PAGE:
Kedem Sasson creates one-size-fits-all pieces for the modern, average woman that compliments all body types and shapes.
You may recognize a few of the models strutting down the catwalk in a couple weeks.
These average-sized, ordinary women will be the stars of an Israeli fashion show at Millesime and Ligne Roset in Old City Sept. 21, called Kadima, by Israeli fashion designer Kedem Sasson.
But for Sasson, that’s also pretty typical of his garments.
Sasson creates one-size-fits-all pieces for the modern, average woman that compliments all body types and shapes.
He is also well known for hosting Project Runway Israel.
The Israeli American Council is the lead sponsor of the fashion show, in collaboration with the Jewish Federation of Greater Philadelphia and the Jewish National Fund.
The show will also include an Israeli dance troupe and Middle Eastern food.
Part of the fashion show will be presented by real fashion models — about 20 designs will be showcased — but the fall collection will be debuted by about a dozen “real women.” The clothes worn by those women will be auctioned off, and the funds will be donated to a fashion or design graduate of Bezalel Academy of Arts and Design in Jerusalem to be put toward opening his or her own business.
Galit Carmely, owner of My Little Redemption in Old City, coordinated the event. She opened her business, which only stocks designer clothing from Israel, almost two years ago.
“I always knew I wanted to bring a designer from Israel for a fashion show,” she recalled. “The whole idea of my store is to give a platform to Israeli designers to put Israeli fashion out there.”
That’s especially true for Sasson, whose designs she said she fell in love with. She sells some of his garments in her store, and they are always the best-sellers.
From his dresses to tunics to trousers, “he’s very architectural in his style and very flowy,” said the Haifa native. “Everything is one size and it fits everybody amazingly. It doesn’t matter what kind of figure you have — how tall you are or what kind of body type — it just takes your body and works with it and makes you look amazing while being comfortable and stylish.”
His pieces often differ from popular trends, which is impressive for Israeli fashion that is known to be very “in your face.”
“[Israeli fashion] has style with a little bit of chutzpah. It’s timeless. It’s edgy,” said Carmely, who has lived in Philadelphia for about 14 years. “It always takes the trends one step further because Israelis want to succeed; they’re passionate to be the one and only. They come out with those amazing ideas and creations. They’re very motivated to succeed because Israel is so little, so if you really [want] to stand out, you really need to be different and creative.”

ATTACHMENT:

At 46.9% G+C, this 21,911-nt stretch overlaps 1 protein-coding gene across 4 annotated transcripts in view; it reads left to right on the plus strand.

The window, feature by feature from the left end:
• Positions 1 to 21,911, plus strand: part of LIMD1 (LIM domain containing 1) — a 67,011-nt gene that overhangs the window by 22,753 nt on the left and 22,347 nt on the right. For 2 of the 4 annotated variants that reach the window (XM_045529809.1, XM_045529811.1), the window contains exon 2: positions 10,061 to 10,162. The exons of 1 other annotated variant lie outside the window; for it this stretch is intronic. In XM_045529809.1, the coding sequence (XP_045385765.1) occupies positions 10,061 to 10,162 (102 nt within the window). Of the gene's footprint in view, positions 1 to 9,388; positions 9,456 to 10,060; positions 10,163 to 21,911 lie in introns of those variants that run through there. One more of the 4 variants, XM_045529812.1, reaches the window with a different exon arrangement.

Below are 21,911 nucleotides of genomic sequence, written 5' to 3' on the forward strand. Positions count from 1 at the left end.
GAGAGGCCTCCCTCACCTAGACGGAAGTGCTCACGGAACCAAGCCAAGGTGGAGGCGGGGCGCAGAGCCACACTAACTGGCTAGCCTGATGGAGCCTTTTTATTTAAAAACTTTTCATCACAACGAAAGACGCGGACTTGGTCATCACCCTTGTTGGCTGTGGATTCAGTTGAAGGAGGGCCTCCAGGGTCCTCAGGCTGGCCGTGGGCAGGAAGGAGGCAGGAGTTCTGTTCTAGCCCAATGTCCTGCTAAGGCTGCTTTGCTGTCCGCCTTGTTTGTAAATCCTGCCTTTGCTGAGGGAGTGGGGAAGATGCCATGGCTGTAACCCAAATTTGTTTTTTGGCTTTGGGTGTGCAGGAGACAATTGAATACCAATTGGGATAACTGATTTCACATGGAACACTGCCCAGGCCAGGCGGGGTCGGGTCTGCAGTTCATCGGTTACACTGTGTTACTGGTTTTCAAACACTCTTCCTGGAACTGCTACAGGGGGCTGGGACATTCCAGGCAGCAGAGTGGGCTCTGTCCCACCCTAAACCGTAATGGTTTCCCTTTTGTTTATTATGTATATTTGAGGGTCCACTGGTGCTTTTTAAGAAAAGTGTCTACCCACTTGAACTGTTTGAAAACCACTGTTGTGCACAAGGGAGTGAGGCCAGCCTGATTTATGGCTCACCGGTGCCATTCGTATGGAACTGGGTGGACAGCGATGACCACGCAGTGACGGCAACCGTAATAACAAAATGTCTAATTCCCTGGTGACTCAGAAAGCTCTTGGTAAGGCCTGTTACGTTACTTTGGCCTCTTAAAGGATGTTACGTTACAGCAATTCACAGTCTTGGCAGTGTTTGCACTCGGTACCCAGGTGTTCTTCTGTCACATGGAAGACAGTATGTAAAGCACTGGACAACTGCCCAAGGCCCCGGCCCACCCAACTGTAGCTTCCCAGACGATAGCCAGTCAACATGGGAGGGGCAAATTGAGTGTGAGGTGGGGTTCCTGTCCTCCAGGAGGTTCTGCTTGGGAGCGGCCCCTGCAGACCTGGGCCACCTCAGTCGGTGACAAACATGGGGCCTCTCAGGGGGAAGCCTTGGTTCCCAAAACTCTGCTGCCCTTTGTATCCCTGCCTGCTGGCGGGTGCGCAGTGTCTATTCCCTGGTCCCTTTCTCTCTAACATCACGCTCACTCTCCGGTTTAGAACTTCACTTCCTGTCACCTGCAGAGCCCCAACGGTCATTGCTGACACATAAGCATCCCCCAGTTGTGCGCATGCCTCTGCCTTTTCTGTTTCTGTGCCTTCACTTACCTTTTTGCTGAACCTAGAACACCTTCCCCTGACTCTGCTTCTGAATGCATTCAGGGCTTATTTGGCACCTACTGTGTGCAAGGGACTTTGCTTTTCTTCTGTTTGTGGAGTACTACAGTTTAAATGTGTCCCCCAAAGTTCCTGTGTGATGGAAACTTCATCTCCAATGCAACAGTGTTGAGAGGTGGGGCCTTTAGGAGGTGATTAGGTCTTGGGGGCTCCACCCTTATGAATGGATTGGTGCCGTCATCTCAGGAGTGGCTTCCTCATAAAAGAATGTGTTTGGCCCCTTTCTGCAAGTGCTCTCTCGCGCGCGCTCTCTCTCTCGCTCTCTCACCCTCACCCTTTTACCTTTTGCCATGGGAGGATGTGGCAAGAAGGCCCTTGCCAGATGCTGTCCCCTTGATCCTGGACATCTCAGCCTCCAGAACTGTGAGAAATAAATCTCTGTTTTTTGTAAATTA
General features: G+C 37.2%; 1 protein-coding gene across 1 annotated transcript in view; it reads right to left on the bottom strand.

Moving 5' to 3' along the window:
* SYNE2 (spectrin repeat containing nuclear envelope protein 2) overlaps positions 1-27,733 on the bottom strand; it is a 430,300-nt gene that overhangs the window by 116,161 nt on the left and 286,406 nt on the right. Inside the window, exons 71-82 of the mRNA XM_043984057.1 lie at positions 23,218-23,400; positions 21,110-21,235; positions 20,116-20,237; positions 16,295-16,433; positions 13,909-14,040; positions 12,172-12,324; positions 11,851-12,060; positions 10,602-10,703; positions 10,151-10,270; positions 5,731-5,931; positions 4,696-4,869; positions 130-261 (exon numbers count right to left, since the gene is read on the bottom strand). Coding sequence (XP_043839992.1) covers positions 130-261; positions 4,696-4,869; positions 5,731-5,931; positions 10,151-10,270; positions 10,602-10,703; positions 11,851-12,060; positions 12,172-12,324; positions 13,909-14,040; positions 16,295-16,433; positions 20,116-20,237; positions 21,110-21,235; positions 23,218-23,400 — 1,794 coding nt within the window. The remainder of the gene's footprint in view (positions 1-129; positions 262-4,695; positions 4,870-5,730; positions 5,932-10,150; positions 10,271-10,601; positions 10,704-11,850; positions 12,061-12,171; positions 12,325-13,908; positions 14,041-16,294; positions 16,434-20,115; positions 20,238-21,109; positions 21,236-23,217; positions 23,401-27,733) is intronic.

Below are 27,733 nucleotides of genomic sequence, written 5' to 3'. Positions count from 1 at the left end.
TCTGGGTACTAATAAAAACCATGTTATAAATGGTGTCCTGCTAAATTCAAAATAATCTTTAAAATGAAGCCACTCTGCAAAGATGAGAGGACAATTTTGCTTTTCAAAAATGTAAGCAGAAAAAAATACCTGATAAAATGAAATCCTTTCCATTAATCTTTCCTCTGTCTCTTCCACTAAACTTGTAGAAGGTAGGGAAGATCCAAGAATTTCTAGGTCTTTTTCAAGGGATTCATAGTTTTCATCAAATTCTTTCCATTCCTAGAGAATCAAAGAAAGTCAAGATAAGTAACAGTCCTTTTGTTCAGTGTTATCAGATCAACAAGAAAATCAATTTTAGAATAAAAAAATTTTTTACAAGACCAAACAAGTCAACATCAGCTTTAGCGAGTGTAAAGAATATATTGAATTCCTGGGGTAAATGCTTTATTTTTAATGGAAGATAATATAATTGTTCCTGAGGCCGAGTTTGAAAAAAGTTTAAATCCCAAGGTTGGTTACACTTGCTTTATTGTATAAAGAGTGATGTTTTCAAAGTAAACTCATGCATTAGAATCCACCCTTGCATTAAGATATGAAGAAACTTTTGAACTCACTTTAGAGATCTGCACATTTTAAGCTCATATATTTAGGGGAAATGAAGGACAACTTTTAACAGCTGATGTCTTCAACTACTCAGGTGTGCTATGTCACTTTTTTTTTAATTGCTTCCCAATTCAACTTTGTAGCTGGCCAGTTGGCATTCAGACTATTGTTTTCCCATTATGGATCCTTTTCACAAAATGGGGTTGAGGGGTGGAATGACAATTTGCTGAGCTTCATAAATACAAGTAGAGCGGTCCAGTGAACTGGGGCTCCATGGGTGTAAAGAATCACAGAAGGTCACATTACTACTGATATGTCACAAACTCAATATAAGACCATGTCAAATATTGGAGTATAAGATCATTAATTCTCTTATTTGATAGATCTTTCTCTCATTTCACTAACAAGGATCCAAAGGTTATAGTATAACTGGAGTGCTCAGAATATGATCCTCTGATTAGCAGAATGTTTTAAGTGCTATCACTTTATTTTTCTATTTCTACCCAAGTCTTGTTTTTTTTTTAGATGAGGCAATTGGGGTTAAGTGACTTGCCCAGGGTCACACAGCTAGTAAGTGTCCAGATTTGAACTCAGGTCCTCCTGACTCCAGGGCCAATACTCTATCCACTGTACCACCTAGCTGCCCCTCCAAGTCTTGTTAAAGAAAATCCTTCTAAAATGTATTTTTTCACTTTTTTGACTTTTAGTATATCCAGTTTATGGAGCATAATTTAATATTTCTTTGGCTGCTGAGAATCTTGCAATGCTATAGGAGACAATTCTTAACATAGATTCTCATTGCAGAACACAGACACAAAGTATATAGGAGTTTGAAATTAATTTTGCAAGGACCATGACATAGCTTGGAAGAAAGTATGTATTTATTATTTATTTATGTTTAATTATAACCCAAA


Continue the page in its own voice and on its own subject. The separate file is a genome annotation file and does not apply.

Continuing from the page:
Carmely goes to Israel every three months to find the best apparel for her clients, some of whom are models in the fashion show.
“I really believe in the real thing and showcasing that women, not models, can wear his designs and look amazing,” she said.
For Carmely, who said she is 5-foot-2 and curvy, that’s really important.
So she often tries on all the clothes that she finds on her four visits a year.
“I pick and choose each of the garments that I bring. I go inside the studios of the designers and I don’t just buy a full collection from whatever they send online. I don’t buy exported collections. I buy the real things, the ones that are from Israel that are made in Tel Aviv,” she said.
That matters to Sasson, too.
“My clothes are very unique. I want to give a taste of Israel to the women of Philadelphia and show them that Israel also has a different atmosphere,” said Sasson, whose fashion show appearance will be his first visit to Philadelphia.
“I’m not trendy. I’m not a fashion designer that looks for trends. I look at fashion like I build a picture on women. It’s not, ‘I want trousers, I want shirts.’ I want to make a vision from my clothes.”
His clothes tend to be defined by flowy fabrics, eccentric cuts, bold colors, different shapes or geometric patterns to stand out from other Israeli designers.
He said he hopes when people see his collection at the fashion show, they will see clothing in a new light.
“When you see my clothes, you feel the lines, you feel the material,” he explained. “It’s culture. It’s architecture. This is the feeling that I want the people to see of the collection.”
Sasson received his inspiration to dress everyday women from his surroundings, but also from his ex-wife.
He said she was curvier than most of the clothes that were available in popular stores in Israel, so he wanted to create pieces that accommodated her.
“She’s my inspiration — I design for her. Even now after we are divorced, she is the best and the most inspiration for clothes.
“My inspiration is from everywhere,” he continued. “Sometimes it’s a culture, optical art, it’s even my day — to walk the street, see the people, use imagination. When I see a woman walk, I can imagine how can I design on her something that she has now but to continue with other fabrics. So I think it’s something from today and something from inspiration like culture or architecture.”
Although Israeli, Sasson wants to make it clear that his designs are not solely defined by where they were made or where he’s from.
The clothes are for the people.
“I am from Israel, but the collection is not from Israel — it’s from my mind. When you see the collection, it’s not Israel. … You are the owner of the collection when you see the collection.”
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